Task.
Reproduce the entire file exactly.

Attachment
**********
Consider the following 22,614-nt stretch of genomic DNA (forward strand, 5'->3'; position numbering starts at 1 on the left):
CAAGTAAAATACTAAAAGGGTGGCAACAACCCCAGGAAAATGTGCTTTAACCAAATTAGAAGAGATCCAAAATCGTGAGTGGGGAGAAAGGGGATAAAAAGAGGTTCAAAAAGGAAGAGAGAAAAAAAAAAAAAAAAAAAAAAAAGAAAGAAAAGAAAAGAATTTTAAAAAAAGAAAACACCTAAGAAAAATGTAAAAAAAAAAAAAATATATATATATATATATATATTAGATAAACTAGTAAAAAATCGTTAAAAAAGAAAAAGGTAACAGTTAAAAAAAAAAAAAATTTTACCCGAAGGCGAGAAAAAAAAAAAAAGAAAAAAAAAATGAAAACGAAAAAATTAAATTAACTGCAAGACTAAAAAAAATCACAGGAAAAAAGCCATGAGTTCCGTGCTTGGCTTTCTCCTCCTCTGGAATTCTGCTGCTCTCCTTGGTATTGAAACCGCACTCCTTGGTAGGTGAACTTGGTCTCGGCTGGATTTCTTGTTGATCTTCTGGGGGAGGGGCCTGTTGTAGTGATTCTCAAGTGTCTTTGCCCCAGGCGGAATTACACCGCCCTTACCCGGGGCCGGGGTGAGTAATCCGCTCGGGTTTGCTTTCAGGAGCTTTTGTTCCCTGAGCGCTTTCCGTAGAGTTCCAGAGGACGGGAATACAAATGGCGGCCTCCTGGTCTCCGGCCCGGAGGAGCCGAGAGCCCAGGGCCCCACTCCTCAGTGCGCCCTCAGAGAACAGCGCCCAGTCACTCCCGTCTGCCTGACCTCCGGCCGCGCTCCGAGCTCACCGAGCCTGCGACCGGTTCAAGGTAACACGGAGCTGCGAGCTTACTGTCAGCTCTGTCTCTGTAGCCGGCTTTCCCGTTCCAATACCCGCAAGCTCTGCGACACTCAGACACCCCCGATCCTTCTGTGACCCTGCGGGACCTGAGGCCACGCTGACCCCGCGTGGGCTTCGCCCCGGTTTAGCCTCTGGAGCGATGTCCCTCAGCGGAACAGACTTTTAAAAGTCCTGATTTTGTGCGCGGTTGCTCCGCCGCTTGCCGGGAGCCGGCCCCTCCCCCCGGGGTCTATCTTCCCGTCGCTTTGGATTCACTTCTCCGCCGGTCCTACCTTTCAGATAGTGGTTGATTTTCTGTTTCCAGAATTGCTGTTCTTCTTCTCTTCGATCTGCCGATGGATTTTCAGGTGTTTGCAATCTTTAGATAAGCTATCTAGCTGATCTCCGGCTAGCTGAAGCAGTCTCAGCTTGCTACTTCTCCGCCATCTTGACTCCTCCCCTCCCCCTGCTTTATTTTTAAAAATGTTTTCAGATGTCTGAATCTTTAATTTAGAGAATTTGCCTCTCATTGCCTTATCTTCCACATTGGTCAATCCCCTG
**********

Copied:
Consider the following 22,614-nt stretch of genomic DNA (forward strand, 5'->3'; position numbering starts at 1 on the left):
CAAGTAAAATACTAAAAGGGTGGCAACAACCCCAGGAAAATGTGCTTTAACCAAATTAGAAGAGATCCAAAATCGTGAGTGGGGAGAAAGGGGATAAAAAGAGGTTCAAAAAGGAAGAGAGAAAAAAAAAAAAAAAAAAAAAAAAGAAAGAAAAGAAAAGAATTTTAAAAAAAGAAAACACCTAAGAAAAATGTAAAAAAAAAAAAAATATATATATATATATATATATTAGATAAACTAGTAAAAAATCGTTAAAAAAGAAAAAGGTAACAGTTAAAAAAAAAAAAAATTTTACCCGAAGGCGAGAAAAAAAAAAAAAGAAAAAAAAAATGAAAACGAAAAAATTAAATTAACTGCAAGACTAAAAAAAATCACAGGAAAAAAGCCATGAGTTCCGTGCTTGGCTTTCTCCTCCTCTGGAATTCTGCTGCTCTCCTTGGTATTGAAACCGCACTCCTTGGTAGGTGAACTTGGTCTCGGCTGGATTTCTTGTTGATCTTCTGGGGGAGGGGCCTGTTGTAGTGATTCTCAAGTGTCTTTGCCCCAGGCGGAATTACACCGCCCTTACCCGGGGCCGGGGTGAGTAATCCGCTCGGGTTTGCTTTCAGGAGCTTTTGTTCCCTGAGCGCTTTCCGTAGAGTTCCAGAGGACGGGAATACAAATGGCGGCCTCCTGGTCTCCGGCCCGGAGGAGCCGAGAGCCCAGGGCCCCACTCCTCAGTGCGCCCTCAGAGAACAGCGCCCAGTCACTCCCGTCTGCCTGACCTCCGGCCGCGCTCCGAGCTCACCGAGCCTGCGACCGGTTCAAGGTAACACGGAGCTGCGAGCTTACTGTCAGCTCTGTCTCTGTAGCCGGCTTTCCCGTTCCAATACCCGCAAGCTCTGCGACACTCAGACACCCCCGATCCTTCTGTGACCCTGCGGGACCTGAGGCCACGCTGACCCCGCGTGGGCTTCGCCCCGGTTTAGCCTCTGGAGCGATGTCCCTCAGCGGAACAGACTTTTAAAAGTCCTGATTTTGTGCGCGGTTGCTCCGCCGCTTGCCGGGAGCCGGCCCCTCCCCCCGGGGTCTATCTTCCCGTCGCTTTGGATTCACTTCTCCGCCGGTCCTACCTTTCAGATAGTGGTTGATTTTCTGTTTCCAGAATTGCTGTTCTTCTTCTCTTCGATCTGCCGATGGATTTTCAGGTGTTTGCAATCTTTAGATAAGCTATCTAGCTGATCTCCGGCTAGCTGAAGCAGTCTCAGCTTGCTACTTCTCCGCCATCTTGACTCCTCCCCTCCCCCTGCTTTATTTTTAAAAATGTTTTCAGATGTCTGAATCTTTAATTTAGAGAATTTGCCTCTCATTGCCTTATCTTCCACATTGGTCAATCCCCTG